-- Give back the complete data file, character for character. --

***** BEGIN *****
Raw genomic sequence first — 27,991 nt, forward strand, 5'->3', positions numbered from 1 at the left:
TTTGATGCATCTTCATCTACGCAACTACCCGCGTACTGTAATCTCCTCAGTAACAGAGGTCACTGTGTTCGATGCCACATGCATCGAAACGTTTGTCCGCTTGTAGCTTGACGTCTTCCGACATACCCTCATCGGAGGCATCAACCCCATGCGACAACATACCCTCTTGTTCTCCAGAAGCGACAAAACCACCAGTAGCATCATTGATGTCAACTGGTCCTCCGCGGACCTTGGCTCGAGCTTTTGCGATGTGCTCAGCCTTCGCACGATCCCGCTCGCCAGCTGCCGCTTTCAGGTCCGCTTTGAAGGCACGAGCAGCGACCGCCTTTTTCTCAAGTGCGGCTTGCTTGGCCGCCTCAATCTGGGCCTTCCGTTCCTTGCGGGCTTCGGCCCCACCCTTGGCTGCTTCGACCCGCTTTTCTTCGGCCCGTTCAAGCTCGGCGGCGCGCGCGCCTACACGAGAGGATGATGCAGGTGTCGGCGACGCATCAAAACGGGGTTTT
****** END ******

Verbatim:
Raw genomic sequence first — 27,991 nt, forward strand, 5'->3', positions numbered from 1 at the left:
TTTGATGCATCTTCATCTACGCAACTACCCGCGTACTGTAATCTCCTCAGTAACAGAGGTCACTGTGTTCGATGCCACATGCATCGAAACGTTTGTCCGCTTGTAGCTTGACGTCTTCCGACATACCCTCATCGGAGGCATCAACCCCATGCGACAACATACCCTCTTGTTCTCCAGAAGCGACAAAACCACCAGTAGCATCATTGATGTCAACTGGTCCTCCGCGGACCTTGGCTCGAGCTTTTGCGATGTGCTCAGCCTTCGCACGATCCCGCTCGCCAGCTGCCGCTTTCAGGTCCGCTTTGAAGGCACGAGCAGCGACCGCCTTTTTCTCAAGTGCGGCTTGCTTGGCCGCCTCAATCTGGGCCTTCCGTTCCTTGCGGGCTTCGGCCCCACCCTTGGCTGCTTCGACCCGCTTTTCTTCGGCCCGTTCAAGCTCGGCGGCGCGCGCGCCTACACGAGAGGATGATGCAGGTGTCGGCGACGCATCAAAACGGGGTTTT